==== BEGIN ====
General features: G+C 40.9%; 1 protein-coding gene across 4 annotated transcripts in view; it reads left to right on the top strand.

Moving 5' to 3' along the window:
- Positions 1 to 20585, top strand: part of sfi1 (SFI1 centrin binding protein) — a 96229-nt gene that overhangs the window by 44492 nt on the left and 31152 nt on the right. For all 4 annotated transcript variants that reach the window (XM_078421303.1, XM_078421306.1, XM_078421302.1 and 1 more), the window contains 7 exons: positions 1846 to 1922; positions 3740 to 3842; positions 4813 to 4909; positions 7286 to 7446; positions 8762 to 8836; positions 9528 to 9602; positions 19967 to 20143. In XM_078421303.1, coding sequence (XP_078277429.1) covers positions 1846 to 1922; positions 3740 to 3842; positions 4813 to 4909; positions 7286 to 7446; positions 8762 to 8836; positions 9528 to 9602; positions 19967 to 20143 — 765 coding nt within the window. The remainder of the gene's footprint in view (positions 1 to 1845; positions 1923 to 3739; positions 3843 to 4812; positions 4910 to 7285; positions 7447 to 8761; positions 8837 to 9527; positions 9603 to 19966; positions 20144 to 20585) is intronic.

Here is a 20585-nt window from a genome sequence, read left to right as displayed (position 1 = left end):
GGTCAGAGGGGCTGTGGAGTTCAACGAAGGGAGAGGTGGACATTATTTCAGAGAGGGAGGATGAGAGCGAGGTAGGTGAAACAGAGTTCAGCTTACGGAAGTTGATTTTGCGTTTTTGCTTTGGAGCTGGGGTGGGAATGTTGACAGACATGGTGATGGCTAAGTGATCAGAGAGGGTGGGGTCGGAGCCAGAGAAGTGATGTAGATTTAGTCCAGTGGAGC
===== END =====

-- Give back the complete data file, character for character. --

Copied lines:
General features: G+C 40.9%; 1 protein-coding gene across 4 annotated transcripts in view; it reads left to right on the top strand.

Moving 5' to 3' along the window:
- Positions 1 to 20585, top strand: part of sfi1 (SFI1 centrin binding protein) — a 96229-nt gene that overhangs the window by 44492 nt on the left and 31152 nt on the right. For all 4 annotated transcript variants that reach the window (XM_078421303.1, XM_078421306.1, XM_078421302.1 and 1 more), the window contains 7 exons: positions 1846 to 1922; positions 3740 to 3842; positions 4813 to 4909; positions 7286 to 7446; positions 8762 to 8836; positions 9528 to 9602; positions 19967 to 20143. In XM_078421303.1, coding sequence (XP_078277429.1) covers positions 1846 to 1922; positions 3740 to 3842; positions 4813 to 4909; positions 7286 to 7446; positions 8762 to 8836; positions 9528 to 9602; positions 19967 to 20143 — 765 coding nt within the window. The remainder of the gene's footprint in view (positions 1 to 1845; positions 1923 to 3739; positions 3843 to 4812; positions 4910 to 7285; positions 7447 to 8761; positions 8837 to 9527; positions 9603 to 19966; positions 20144 to 20585) is intronic.

Here is a 20585-nt window from a genome sequence, read left to right as displayed (position 1 = left end):
GGTCAGAGGGGCTGTGGAGTTCAACGAAGGGAGAGGTGGACATTATTTCAGAGAGGGAGGATGAGAGCGAGGTAGGTGAAACAGAGTTCAGCTTACGGAAGTTGATTTTGCGTTTTTGCTTTGGAGCTGGGGTGGGAATGTTGACAGACATGGTGATGGCTAAGTGATCAGAGAGGGTGGGGTCGGAGCCAGAGAAGTGATGTAGATTTAGTCCAGTGGAGC